WorkingsRaw Materials: Protein fibresRaw Materials: Cellulosic fibresRaw Materials: Synthetic fibresMaking textiles without threads: felt and bark clothMaking Thread: combing, carding and spinningAdding ColourMaking textiles without looms: braiding, knitting, knottingLaceMaking textiles with loomsTextiles to clothe the worldPutting the pieces together: piecing and quiltingEmbroiderySurface PrintingResist Patterning: batik, plangi, ikatMaking Baskets

Jacket (kediyun)

The term “embroidery” describes a large and vibrant category of decorative stitches that are applied to cloth. The word “stitch” comes from the Old English verb stice – to prick or puncture – and the puncturing of cloth with a sharp implement is the basis of all embroidery. Stitches used for embroidery cross the boundaries of space and time.

Where was this textile created?

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Jacket (kediyun)
Asia: South Asia, India, Western India, Gujarat, Kutch; Rabari or Ahir People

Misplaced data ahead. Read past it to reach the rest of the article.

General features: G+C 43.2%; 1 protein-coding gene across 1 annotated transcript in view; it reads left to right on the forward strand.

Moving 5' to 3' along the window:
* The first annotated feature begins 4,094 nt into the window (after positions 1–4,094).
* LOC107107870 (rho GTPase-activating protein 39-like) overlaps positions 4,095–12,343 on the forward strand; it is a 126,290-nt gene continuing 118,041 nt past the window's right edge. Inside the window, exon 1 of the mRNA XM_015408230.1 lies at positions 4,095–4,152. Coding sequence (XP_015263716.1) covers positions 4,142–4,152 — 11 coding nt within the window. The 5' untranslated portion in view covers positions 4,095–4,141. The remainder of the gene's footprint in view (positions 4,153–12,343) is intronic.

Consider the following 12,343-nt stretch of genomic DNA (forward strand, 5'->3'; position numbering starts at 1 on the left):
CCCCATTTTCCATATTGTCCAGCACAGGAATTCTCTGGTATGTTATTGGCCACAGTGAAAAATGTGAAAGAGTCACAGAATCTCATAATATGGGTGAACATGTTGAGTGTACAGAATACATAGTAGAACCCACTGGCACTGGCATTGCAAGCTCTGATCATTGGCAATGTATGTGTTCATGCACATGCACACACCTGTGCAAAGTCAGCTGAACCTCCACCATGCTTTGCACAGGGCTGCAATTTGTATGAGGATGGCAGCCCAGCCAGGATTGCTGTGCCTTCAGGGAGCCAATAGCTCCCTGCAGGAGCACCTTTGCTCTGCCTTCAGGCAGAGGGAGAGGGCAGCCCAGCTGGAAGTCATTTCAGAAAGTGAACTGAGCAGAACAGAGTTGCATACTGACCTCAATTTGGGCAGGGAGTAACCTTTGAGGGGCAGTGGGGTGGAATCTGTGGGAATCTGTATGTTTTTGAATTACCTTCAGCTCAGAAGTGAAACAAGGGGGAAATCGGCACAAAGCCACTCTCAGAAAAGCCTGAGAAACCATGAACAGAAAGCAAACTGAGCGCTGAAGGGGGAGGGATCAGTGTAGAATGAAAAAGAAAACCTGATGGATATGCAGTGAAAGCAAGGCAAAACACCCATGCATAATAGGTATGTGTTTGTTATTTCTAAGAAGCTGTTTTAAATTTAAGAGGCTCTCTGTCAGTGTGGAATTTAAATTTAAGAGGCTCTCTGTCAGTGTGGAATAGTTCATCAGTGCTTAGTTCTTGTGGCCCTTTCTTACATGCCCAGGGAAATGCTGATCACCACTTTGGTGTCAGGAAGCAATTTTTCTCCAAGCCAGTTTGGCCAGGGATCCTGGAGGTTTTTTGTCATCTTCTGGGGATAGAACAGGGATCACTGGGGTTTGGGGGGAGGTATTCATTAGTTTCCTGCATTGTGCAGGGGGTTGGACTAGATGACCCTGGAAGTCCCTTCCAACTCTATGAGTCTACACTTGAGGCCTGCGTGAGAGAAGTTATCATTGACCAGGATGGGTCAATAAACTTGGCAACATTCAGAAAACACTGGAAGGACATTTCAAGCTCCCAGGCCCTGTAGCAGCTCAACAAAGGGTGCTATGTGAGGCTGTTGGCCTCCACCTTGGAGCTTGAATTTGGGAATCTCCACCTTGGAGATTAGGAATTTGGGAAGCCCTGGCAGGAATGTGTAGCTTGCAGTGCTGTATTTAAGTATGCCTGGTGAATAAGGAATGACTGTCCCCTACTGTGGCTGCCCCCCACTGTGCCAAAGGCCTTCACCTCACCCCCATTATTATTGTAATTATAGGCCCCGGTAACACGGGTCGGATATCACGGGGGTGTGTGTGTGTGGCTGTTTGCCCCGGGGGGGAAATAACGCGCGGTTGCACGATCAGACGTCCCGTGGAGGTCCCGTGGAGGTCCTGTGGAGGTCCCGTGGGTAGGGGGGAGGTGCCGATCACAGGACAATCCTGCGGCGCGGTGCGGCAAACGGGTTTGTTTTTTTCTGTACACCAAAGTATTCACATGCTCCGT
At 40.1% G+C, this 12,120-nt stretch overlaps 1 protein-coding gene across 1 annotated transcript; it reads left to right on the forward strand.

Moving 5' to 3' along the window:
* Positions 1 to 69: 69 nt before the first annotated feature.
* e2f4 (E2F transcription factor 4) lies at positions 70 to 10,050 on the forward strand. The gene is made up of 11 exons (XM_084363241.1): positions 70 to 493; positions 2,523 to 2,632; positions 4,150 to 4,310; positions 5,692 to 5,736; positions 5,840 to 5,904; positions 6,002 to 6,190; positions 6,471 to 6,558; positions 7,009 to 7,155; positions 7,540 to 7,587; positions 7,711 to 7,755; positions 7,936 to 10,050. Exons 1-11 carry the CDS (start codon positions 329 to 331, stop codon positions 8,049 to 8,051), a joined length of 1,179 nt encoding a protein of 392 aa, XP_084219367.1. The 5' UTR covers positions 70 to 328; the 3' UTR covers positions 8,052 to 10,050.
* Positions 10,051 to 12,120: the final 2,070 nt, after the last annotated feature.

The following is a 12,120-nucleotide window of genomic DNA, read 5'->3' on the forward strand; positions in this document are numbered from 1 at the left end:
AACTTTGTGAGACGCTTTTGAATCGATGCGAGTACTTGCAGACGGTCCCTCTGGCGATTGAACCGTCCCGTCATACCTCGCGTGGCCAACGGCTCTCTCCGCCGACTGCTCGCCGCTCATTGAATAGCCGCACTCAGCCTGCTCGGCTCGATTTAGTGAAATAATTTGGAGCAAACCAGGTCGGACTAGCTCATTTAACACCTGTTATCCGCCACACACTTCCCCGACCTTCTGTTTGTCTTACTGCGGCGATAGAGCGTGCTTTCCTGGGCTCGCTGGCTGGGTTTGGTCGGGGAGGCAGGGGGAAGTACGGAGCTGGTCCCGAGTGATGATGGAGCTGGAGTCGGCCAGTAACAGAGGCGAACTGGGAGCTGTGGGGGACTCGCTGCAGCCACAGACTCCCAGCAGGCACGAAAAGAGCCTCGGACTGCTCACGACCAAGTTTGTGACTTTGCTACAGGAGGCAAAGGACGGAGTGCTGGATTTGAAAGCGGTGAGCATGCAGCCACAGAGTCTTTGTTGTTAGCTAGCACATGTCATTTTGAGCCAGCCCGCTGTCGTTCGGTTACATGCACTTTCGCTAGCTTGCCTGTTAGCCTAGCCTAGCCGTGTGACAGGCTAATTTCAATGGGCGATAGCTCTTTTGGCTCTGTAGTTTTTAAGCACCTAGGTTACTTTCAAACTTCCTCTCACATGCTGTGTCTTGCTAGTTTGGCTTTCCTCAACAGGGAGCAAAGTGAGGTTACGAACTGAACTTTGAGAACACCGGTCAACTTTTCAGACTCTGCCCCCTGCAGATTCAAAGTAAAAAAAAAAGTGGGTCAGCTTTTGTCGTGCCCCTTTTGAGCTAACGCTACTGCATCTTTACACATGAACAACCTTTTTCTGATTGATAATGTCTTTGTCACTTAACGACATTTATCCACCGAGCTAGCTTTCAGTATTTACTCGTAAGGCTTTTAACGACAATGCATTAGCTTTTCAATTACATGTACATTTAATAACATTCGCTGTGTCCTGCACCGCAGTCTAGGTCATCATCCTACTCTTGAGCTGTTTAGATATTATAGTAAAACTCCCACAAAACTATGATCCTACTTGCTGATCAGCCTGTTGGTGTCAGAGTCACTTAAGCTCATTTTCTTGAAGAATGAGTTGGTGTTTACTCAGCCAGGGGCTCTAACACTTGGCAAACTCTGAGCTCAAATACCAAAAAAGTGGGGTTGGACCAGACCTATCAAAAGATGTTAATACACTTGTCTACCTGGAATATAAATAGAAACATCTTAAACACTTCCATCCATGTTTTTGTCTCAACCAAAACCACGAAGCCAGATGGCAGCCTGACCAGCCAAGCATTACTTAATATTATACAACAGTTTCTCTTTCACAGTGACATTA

1960 - 1980
Cotton, silk, mirrors, embroidered
41 cm x 131 cm
Gift of Dr. Howard Gorman
T86.0273 Textile Museum of Canada

This boy’s jacket has such long arms that the garment seems to have been created for a special occasion. In the exuberant Rabari style of northern India, the ground cloth is almost completely covered with shisha, or mirror work, and densely embroidered flowers.

The use of stitches is universal, but shisha (mirror work) is unique to India. Besides creating a dazzlingly beautiful, reflective surface, the mirrors are also powerful protective amulets against evil.

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